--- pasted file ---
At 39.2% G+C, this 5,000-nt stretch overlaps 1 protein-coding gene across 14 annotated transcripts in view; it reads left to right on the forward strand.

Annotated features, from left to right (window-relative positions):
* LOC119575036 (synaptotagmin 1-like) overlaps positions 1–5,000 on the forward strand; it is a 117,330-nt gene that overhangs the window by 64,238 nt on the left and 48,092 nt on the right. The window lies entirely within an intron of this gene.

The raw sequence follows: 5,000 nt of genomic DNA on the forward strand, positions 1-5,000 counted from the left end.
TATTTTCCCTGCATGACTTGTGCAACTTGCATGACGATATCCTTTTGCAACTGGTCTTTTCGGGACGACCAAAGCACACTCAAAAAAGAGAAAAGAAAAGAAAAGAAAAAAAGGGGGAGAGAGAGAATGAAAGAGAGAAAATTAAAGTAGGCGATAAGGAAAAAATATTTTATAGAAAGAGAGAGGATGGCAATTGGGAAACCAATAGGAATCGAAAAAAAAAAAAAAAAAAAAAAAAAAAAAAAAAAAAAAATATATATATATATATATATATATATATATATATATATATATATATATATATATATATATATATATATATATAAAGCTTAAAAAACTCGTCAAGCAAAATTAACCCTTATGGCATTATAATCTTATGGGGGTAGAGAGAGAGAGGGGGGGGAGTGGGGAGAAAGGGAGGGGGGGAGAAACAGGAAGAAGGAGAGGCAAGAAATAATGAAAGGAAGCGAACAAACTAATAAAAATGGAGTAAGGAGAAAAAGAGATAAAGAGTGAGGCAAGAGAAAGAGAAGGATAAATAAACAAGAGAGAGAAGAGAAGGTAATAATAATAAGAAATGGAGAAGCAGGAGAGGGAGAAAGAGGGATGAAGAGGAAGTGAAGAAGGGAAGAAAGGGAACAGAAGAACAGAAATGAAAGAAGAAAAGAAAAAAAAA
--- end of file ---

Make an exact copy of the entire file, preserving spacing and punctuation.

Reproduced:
At 39.2% G+C, this 5,000-nt stretch overlaps 1 protein-coding gene across 14 annotated transcripts in view; it reads left to right on the forward strand.

Annotated features, from left to right (window-relative positions):
* LOC119575036 (synaptotagmin 1-like) overlaps positions 1–5,000 on the forward strand; it is a 117,330-nt gene that overhangs the window by 64,238 nt on the left and 48,092 nt on the right. The window lies entirely within an intron of this gene.

The raw sequence follows: 5,000 nt of genomic DNA on the forward strand, positions 1-5,000 counted from the left end.
TATTTTCCCTGCATGACTTGTGCAACTTGCATGACGATATCCTTTTGCAACTGGTCTTTTCGGGACGACCAAAGCACACTCAAAAAAGAGAAAAGAAAAGAAAAGAAAAAAAGGGGGAGAGAGAGAATGAAAGAGAGAAAATTAAAGTAGGCGATAAGGAAAAAATATTTTATAGAAAGAGAGAGGATGGCAATTGGGAAACCAATAGGAATCGAAAAAAAAAAAAAAAAAAAAAAAAAAAAAAAAAAAAAAATATATATATATATATATATATATATATATATATATATATATATATATATATATATATATATATATATATATAAAGCTTAAAAAACTCGTCAAGCAAAATTAACCCTTATGGCATTATAATCTTATGGGGGTAGAGAGAGAGAGGGGGGGGAGTGGGGAGAAAGGGAGGGGGGGAGAAACAGGAAGAAGGAGAGGCAAGAAATAATGAAAGGAAGCGAACAAACTAATAAAAATGGAGTAAGGAGAAAAAGAGATAAAGAGTGAGGCAAGAGAAAGAGAAGGATAAATAAACAAGAGAGAGAAGAGAAGGTAATAATAATAAGAAATGGAGAAGCAGGAGAGGGAGAAAGAGGGATGAAGAGGAAGTGAAGAAGGGAAGAAAGGGAACAGAAGAACAGAAATGAAAGAAGAAAAGAAAAAAAAA